That's not to say I don't indulge in the comfort of English speakers, American-style malls and Starbucks. But when I push myself beyond those initially uncomfortable encounters, I'm left energized and filled with feelings of warmth and appreciation.
Sixteen months ago, I didn't realize that travel would instill a sense of wonder that I haven't had in many years.
Travel Skills = Life Skills
Have you ever tried to read the train timetable in China? It's like trying to crack the Enigma code. How about facing less-than-friendly Hungarian authorities who are barking at you for your passport? Or finding safe, clean and reasonable accommodation in a city you have never been before?
Contrary to the idea that travel is one perpetual leisure-fest, it actually takes a lot of work to stay on the road. From understanding country entry requirements, to navigating the myriad of transportation options (not just deciding how to get there, but how to keep it low cost, too) to educating myself about cultural sensitivities and adding a few key phrases in the local language; all of this takes time and effort.
Of all the skills I've developed in my career, I'm most proud of the ones I've learned on the road.
- Tolerance and patience in the face of ambiguity and uncertainty
- Remaining positive and persevering in far-from-ideal circumstances
- Ability to adjust to changes and local customs, quickly
- Money management and adherence to a tight budget
- Ability to communicate across a wide variety of languages and cultures
All of these have helped me strengthen my emotional intelligence and inner fortitude in a way that will benefit my future endeavors as much as the hard skills I've learned in traditional corporate settings.
Does that sound like self-rationalized feel-good speak? Maybe, but I know I've truly learned more in the past year than I did in the previous ten. Which is certainly my own fault, but hey, better late than never.
Busy = Worthy?
The cult of productivity has its place, but worshipping at its altar daily robs us of the very capacity for joy and wonder that makes life worth living.
One of the goals I set out for myself during these travels was to become comfortable being, instead of always doing.
You see, I'm a recovering people-pleasing busy-body. My entire life, I have used busyness as a measure of my worth. The more I checked off my list, I thought, the better, but in reality it was never good enough.
That's the trap of productivity.
Sixteen months ago, the unrelenting achiever in me made a list of things I wanted to accomplish during my time out from work, because the actual travel wasn't 'enough'. Here is a sample for your amusement.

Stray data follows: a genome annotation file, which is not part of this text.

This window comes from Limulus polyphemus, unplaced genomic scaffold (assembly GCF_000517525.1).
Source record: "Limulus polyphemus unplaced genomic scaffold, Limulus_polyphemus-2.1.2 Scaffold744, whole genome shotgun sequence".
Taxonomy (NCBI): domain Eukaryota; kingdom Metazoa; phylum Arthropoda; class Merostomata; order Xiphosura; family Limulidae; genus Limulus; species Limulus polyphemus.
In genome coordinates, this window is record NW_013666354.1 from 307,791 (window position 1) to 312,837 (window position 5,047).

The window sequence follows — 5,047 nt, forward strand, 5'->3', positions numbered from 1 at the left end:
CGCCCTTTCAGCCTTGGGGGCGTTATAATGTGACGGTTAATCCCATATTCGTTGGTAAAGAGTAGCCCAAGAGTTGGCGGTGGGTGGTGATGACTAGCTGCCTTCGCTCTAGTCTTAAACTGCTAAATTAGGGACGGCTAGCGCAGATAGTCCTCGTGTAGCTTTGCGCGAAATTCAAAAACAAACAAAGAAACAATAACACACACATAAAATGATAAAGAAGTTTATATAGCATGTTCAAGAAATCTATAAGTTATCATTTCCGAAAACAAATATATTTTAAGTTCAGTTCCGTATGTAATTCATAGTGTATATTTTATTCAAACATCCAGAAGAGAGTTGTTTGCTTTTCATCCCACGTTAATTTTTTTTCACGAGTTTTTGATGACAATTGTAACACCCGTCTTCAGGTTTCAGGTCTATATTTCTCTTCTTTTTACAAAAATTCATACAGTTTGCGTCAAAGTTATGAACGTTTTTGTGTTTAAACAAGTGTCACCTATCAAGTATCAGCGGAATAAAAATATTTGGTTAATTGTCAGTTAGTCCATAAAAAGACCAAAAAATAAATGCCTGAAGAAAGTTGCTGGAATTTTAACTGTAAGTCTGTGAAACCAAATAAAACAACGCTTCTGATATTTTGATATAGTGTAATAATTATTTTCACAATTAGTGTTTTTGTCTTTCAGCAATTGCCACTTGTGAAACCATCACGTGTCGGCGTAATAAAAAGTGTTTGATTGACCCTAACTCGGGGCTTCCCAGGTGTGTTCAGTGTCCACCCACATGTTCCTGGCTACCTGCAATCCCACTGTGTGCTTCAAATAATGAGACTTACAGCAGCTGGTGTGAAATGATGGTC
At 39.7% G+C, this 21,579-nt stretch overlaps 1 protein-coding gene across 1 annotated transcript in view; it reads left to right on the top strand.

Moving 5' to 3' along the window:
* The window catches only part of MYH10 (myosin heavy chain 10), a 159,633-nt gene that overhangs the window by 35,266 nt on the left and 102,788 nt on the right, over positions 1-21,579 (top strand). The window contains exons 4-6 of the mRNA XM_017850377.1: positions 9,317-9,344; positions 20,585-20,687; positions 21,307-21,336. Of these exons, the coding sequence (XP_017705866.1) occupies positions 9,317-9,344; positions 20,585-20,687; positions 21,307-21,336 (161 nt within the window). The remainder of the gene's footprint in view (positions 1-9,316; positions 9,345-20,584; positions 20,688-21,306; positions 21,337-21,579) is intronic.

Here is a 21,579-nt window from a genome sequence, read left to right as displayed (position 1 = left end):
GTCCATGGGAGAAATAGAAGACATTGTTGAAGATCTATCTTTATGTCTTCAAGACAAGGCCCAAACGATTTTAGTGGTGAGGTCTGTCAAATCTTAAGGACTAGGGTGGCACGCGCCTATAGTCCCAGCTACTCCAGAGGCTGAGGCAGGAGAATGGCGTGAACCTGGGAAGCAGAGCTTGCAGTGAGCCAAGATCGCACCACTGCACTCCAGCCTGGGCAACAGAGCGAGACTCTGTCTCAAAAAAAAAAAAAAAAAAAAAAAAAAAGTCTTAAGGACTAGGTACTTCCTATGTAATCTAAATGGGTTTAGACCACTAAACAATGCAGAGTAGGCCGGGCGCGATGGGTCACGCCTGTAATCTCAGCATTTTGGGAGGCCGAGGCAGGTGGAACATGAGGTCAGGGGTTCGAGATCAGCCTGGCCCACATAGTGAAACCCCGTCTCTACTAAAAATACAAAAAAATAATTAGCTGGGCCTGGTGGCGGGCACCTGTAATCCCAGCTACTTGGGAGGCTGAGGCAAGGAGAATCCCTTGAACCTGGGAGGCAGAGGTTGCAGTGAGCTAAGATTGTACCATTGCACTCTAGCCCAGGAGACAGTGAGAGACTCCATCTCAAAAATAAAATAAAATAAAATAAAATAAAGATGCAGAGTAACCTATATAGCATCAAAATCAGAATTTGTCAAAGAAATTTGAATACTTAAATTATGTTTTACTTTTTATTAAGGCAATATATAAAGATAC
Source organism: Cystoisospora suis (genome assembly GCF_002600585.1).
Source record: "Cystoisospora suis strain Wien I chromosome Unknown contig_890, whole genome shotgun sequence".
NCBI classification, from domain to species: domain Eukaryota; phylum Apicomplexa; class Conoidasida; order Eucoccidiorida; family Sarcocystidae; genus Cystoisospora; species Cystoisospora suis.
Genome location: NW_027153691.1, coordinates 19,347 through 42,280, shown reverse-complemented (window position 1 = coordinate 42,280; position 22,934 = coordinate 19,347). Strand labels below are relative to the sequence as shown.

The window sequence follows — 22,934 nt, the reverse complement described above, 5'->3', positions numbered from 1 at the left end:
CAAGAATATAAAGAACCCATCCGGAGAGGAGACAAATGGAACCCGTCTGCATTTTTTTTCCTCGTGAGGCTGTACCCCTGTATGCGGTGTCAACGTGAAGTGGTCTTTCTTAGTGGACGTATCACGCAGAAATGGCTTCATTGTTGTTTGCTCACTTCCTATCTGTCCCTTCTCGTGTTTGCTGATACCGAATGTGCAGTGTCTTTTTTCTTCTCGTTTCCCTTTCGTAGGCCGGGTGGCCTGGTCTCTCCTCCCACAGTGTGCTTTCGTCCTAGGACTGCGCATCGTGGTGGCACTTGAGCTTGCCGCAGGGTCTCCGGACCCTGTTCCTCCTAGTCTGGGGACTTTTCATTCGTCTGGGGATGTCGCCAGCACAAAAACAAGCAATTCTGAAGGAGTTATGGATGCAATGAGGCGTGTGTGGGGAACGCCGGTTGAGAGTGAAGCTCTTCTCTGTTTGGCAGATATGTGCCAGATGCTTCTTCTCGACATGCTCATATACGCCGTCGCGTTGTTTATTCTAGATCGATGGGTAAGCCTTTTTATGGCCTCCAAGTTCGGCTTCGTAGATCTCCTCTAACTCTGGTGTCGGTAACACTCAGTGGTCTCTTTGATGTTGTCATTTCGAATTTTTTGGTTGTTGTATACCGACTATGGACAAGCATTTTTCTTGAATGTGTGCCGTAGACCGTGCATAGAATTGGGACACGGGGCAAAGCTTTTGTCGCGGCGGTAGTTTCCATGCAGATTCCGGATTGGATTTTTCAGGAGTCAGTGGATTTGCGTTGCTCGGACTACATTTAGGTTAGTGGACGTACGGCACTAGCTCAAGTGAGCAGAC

- Achieve conversational level Spanish
- Create and monetize a travel website
- Write everyday
- Publish a short story or essay
- Walk 10,000 steps per day
- Lose weight
I can't help but look at this and laugh. Nothing will kill the joy of travel faster than a list filled with self-created pressure and obligation.
Don't get me wrong, There is nothing wrong with making lists and setting goals. It's a great tool and seat-of-the-pants-kick that many of us need to get anything done.
But this list had nothing to do with that. A year ago, I was a person who couldn't stand the thought of this time not 'counting' for something. I feared if I didn't 'achieve' something, it would be a waste.
Over a year later, I know that giving myself permission to just 'be' has resulted in more happiness than crossing off my 'to-do' list. I haven't given up on lists and goals completely, but these days, they are far more simple and internally focused.
At the top of the list? Practicing presence and being in the moment.
Courage in the Face of Uncertainty
Expect anything worthwhile to take a long time.
The biggest lesson I've learned is that just because you seek something, it doesn't mean it wants to be found. At least, not immediately. While I have unlinked myself from work-as-identity, I still haven't discovered some grand life purpose or even what I will do when I stop traveling.** I have had a lot of wonderful experiences and gained a great deal of knowledge, but that doesn't necessarily translate into wisdom. It's an ongoing and dynamic process, and it won't just happen overnight.
I've had trickles of wisdom after being exposed to so many different things. A drop here, a drop there and eventually they do add up. I'm more grateful, hopeful and joyful, but still working on patience and being judgmental. In the meantime, the best I can do is keep my eyes open to the surprises right in front of me.
I'd like to leave you with something that intuitively, we all know, but is a daily affirmation that has kept me moving forward many days.
Choose your path and be proud of it. It's your journey and no one else can walk it.
Thanks for reading!
*Minimalism has been much maligned lately as a rich hipster movement to buy fewer, yet relatively expensive things. I get where they are coming from and would like to stress that I'm not espousing a pretentious holier-than-thou attitude. I'm only pointing out that living with the bare minimum has helped open me up to new experiences in a deeper way.
**The answer to 'When will you be done?' is 'I don't know!' We expect to be on the road for at least another 10 months and perhaps longer if we start to earn income from a couple of web ventures.